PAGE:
2. Healthy options aren’t an option for you.  Parents don’t want to feel guilty about feeding their kids “junk” for dinner just because they don’t have the time to prepare a home-cooked meal, so offering healthful choices is really important.  But those items have to taste yummy, too! Try incorporating healthfully-prepared entrees with sides of fruit, yogurt, or string cheese.
  3. Be allergen-free, gluten-free friendly.  If a child has a special diet, it’s really hard for his or her parent to trust restaurants to prepare a safe meal.  Build trust by making it clear on the menu that you’re willing to offer a reasonable amount of substitutions and specially-prepared meals.  Stock soy milk and gluten-free breads, and include a list of those items on your website and/or menu.
  4. Minimize portion size – even more.  Parents with two kids under the age of five often order one kids’ meal for their tots to share, according to The Restaurant Mom.  Perhaps you should offer a tier of portions to serve kids of all ages better.
  5. Add in some fun.  Some kids are picky eaters, but all kids like to play.  Find creative ways to display kids’ meals (search Pinterest for some great ideas) and experiment with exciting ingredients (O’Charley’s serves their Shirley Temples with cotton candy!)

 

Now that you’ve got a family friendly restaurant strategy in place, you can look forward to happy little smiles and the sighs of relief from your community’s parents.

8 Restaurant Trends for 2012

A few days ago, we watched the ball drop.  Toasts were shared.  Resolutions were set into place.  And 2012 is now officially upon us.  Is your restaurant ready for what the new year will bring?  I’ve put together a list of restaurant trends for 2012 that I hope will get you thinking and help you reach all your new year hopes and dreams.

1. When it comes to design, less is more. We are just a bunch of minimalists.  Don’t let the few pat racks in the world that they make TV shows about influence the way you design your restaurant.  If you have shelves of dusty knick-knacks, it’s time to reinvent your image.  Anything you put into your restaurant design needs to celebrate your theme and brand; if it doesn’t, it should go.  Be picky when you choose your color scheme, artwork, lighting, and overall look of your restaurant.  If you are sports bar, then sports memorabilia is OK.  But if you are a modern, American family dining establishment, retro Hummels on a shelf probably aren’t doing anything for you.  Today’s consumers want to see shiny, germ-free, clean, and clutter-free surfaces.  The good news is that it doesn’t take a lot of money or a complete overhaul to accomplish this design task.  Not sure what to do with empty shelves?  Why not turn them into functional space by storing wine bottles, dessert glasses, or pretty pieces of fruit or veggies?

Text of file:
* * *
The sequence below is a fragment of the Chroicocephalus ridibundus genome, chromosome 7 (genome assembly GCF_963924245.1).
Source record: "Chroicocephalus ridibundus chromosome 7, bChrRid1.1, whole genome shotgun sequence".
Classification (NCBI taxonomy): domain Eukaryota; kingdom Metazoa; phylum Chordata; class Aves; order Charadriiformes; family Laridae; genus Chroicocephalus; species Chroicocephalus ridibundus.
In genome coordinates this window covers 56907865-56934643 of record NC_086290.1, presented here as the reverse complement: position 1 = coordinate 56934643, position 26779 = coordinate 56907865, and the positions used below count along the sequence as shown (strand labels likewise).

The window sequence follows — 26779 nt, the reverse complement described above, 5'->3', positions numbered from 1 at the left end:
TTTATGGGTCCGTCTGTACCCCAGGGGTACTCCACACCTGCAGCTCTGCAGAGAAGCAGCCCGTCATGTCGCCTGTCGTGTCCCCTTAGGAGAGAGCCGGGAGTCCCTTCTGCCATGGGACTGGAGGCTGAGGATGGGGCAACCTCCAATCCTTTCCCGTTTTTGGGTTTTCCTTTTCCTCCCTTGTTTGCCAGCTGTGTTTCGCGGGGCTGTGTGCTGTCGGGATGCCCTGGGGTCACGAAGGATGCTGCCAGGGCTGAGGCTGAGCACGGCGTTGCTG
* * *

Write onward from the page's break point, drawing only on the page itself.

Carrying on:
–>We also recommend some contemporary tables, chairs, or barstools!  In keeping with the less is more idea, how about an aluminum table and base set, our simple cross back metal restaurant chair, and/or the new Z stainless steel bar stool.

2. Nutrition is important. While not everyone who goes out to eat cares about the number of calories they are over-indulging in, the fact remains – some people do care.  And that number is growing.  Balance your menu with the “I’ve been good all week, so I deserve to stuff my face” items with the “I want to keep my jeans buttoned on the ride home” items.  Make it easy for smart eaters to find your healthy menu items, and be sure to make all the label-readers happy by listing out nutrition/caloric information by those menu items.  It’s good practice to be transparent, and your health-conscience consumers will feel at ease knowing exactly what they are putting in their mouths.  A growing trend is also creating more healthy side options for children.  Don’t just give them chips or fries; offer their choice of a salad, vegetable, or fruit.  Don’t forget to list the kind of milk you serve (is it skim or whole?), and be sure to choose juices with low sugar content.  If your kids’ menu is filled with fried finger foods, consider adding some healthier options or creating smaller portions of your regular, adult menu items, like many restaurants do for senior citizens. As long as you don’t expect the children dining at your restaurant to eat liver and onions, you should be able to make both child and parent happy by finding that intersection of nutritious and delicious.